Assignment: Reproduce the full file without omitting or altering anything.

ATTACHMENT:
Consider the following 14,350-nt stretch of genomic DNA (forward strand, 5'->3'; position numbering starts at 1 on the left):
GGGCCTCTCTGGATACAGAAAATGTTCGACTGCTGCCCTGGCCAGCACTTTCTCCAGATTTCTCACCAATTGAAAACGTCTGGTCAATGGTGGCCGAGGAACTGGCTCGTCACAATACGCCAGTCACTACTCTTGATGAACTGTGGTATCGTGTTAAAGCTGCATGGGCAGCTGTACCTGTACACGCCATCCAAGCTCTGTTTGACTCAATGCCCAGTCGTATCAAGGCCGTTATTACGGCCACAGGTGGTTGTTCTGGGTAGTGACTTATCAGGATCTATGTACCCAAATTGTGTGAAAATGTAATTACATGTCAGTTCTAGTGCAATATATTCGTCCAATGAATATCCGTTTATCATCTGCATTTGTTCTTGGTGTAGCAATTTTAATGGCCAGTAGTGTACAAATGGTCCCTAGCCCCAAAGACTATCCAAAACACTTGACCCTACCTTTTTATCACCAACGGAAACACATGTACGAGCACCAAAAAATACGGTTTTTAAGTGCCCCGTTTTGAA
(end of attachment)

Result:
Consider the following 14,350-nt stretch of genomic DNA (forward strand, 5'->3'; position numbering starts at 1 on the left):
GGGCCTCTCTGGATACAGAAAATGTTCGACTGCTGCCCTGGCCAGCACTTTCTCCAGATTTCTCACCAATTGAAAACGTCTGGTCAATGGTGGCCGAGGAACTGGCTCGTCACAATACGCCAGTCACTACTCTTGATGAACTGTGGTATCGTGTTAAAGCTGCATGGGCAGCTGTACCTGTACACGCCATCCAAGCTCTGTTTGACTCAATGCCCAGTCGTATCAAGGCCGTTATTACGGCCACAGGTGGTTGTTCTGGGTAGTGACTTATCAGGATCTATGTACCCAAATTGTGTGAAAATGTAATTACATGTCAGTTCTAGTGCAATATATTCGTCCAATGAATATCCGTTTATCATCTGCATTTGTTCTTGGTGTAGCAATTTTAATGGCCAGTAGTGTACAAATGGTCCCTAGCCCCAAAGACTATCCAAAACACTTGACCCTACCTTTTTATCACCAACGGAAACACATGTACGAGCACCAAAAAATACGGTTTTTAAGTGCCCCGTTTTGAA